Your answer should be a coherent whole, develop a logical argument, be correctly referenced and make appropriate use of subheadings. However, in addition, it should:
- Answer the question chosen via an in-depth exploration of at leastonetopic, issue or example.
This/these should be selected from either:
(a) The following list of topics, issues and examples that appear in the DD308 module material.
- Personal finance, money or gift/exchange relations
- Immigration and/or asylum
- Families and/or thehome
- Crime, disorderly or violent conduct
- Boxing, sport and gender
(b) A topic, issue or example that does not appear in the module material and that we would strongly advise you to choose in consultation with your tutor. This topic may, for example, relate to a local or speci fic context that you know.
(c) A combination of (a) and (b) above. It is also acceptable to combine any topic encountered in DD308 with another topic not addressed in the module. You might, for example, relate the discussion of security in the context of Harry Potter novels to the teenage vampire phenomenon in fiction, film and television. There are numerous possibilities and they will all be acceptable provided you relate them to the sociological concern in the question and to the broad themes of DD308.
- Think critically and reflectively.
This examinable essay should demonstrate your critical ability to re fl ect back on the module using your evaluative skills. You may want to question and debate arguments presented in the module material, and when supported with proper argument and evidence this is entirely appropriate.
- ‘Go beyond’ the module material.
One of your main tasks in answering the question you have chosen is to demonstrate the ability to apply your understanding of arguments from the module to new examples or contexts – that is, to examples or contexts that ‘ go beyond ’ the module material. How should you set about this?
- If you choose options (b) or (c) above, you will automatically be applying arguments developed in DD308 to new examples or contexts and will have fulfilled this requirement of the question. Make sure that you do not rely on anecdotal stories or evidence in selecting your material. This is not an occasion to describe something that happened to someone you know, for example.
- If you choose option (a) above (i.e. you select one or more topics from the list provided), you will need to extend your discussion to include a dimension, aspect or instance of the topic(s) selected that is not directly explored in DD308 material. One way of doing this is to extend the topic by considering a new development, for example personal finance could be extended in relation to payday lenders or the current constraints facing first-time buyers.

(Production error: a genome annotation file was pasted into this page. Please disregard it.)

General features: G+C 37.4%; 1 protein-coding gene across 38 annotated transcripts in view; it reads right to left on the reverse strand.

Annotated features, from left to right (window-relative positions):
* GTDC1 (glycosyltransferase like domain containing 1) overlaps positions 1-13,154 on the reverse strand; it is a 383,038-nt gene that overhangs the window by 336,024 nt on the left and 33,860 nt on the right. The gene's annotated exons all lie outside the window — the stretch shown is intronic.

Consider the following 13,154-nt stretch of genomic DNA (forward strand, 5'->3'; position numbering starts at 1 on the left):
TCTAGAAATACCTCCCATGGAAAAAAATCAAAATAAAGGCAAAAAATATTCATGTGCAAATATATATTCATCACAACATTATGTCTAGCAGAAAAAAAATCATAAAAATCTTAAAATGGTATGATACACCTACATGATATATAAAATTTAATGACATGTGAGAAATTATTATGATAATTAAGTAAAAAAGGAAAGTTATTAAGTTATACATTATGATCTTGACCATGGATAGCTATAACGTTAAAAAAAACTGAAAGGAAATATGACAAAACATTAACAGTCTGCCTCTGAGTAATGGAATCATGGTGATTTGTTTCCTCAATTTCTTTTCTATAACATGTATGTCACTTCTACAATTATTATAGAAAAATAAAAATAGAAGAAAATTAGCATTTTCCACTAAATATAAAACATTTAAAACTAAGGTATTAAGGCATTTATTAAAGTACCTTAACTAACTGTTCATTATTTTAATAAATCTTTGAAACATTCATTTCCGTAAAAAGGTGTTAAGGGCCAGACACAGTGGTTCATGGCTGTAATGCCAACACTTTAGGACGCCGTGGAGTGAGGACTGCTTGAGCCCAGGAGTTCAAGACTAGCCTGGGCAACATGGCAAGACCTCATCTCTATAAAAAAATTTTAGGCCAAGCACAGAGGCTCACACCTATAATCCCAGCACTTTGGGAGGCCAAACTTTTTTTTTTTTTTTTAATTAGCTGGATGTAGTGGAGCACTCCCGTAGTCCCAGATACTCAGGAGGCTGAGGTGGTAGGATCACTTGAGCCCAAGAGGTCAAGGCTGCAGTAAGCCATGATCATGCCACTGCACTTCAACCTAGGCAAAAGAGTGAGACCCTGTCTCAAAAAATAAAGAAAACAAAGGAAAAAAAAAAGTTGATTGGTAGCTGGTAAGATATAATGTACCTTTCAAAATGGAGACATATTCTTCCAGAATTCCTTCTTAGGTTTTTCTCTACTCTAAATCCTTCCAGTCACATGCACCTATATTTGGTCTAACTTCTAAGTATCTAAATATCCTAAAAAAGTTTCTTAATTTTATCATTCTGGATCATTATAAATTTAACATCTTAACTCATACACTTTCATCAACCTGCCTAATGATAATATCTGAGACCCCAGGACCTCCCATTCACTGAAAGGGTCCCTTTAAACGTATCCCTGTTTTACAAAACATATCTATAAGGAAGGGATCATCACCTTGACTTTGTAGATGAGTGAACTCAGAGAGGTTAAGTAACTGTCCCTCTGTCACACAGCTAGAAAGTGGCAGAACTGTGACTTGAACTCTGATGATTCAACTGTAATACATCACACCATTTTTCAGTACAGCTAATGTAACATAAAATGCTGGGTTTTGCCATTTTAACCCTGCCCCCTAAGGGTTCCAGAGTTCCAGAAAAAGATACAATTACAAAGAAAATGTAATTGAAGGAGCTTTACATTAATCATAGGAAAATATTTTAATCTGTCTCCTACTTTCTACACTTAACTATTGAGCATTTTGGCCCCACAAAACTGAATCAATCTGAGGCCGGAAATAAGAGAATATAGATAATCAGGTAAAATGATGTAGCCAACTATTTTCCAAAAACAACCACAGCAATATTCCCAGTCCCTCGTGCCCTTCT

- Cite and reference at least two sources not included in the module material.
Your sources are most likely to be drawn from newspapers, academic journals, books, television, radio or online media. They should be clearly relevant to your argument and should be accurately referenced both in the text and in your list of references at the end of your essay. The more you are able to draw on and integrate the content of these sources into your answer, the more you are likely to be rewarded for your use of them.
Arguments from other academic sources which offer a critical or contrasting approach to those presented in the module material are entirely appropriate if they are well developed. Including material you have encountered in other Open University (OU) modules is also acceptable but you should not rely on this and should still aim to incorporate two other independently gathered sources. You may use more than two independent sources, but you should bear in mind that you will still need to ensure that your discussion bears directly on the sociological concern referenced in the question.
Word limit: 3000.
2 End of Module Assessment (EMA) Guidance
3000 words excluding the title and reference list but including subtitles, references included in the main body of the text and – where used – footnotes.
To be uploaded onto the eTMA system no later than 12 noon on Tuesday, 11 June 2013.
Prepared for the module team by Andy Morris
This Module Review is designed to help you revisit the key elements of DD308 – specifically, the themes and the sociological concerns – and, more importantly, to help you think about how these hang together. By this stage in the module you will have digested an extensive range of perspectives, concepts and case studies and you might be forgiven if the sheer volume of information involved seems a little overwhelming. This is, therefore, a timely opportunity to review the structural components of DD308 and for you to clarify your thoughts as you approach the end of the module.
Needless to say, the most significant structural framework of DD308 is provided by the themes: security, attachment and conduct. Consequently, it is these themes to which this Review turns first. Revisiting the themes will provide you with an opportunity to condense and sharpen your understanding of them, particularly important as you approach the End of Module Assessment (EMA). In particular, this Review will explore some of the common ‘threads’ that run through discussion of the themes and, in so doing, will highlight some of the major issues that run through DD308.
While the themes provide a central framework for understanding DD308, you will also want to consolidate your understanding of the sociological concerns, not least because they, too, are relevant to the EMA. In fact, while the themes are important to the EMA, it is the sociological concerns around which EMA questions are organised. As you will by now recognise, matter, mediation and the individual make available some powerful sociological perspectives through which we can ‘flesh out’ the themes and our sociological understanding more broadly. With this in mind, having explored the themes, this Review turns to consider the sociological concerns, emphasising in particular how the themes intersect with, and are illuminated by, them.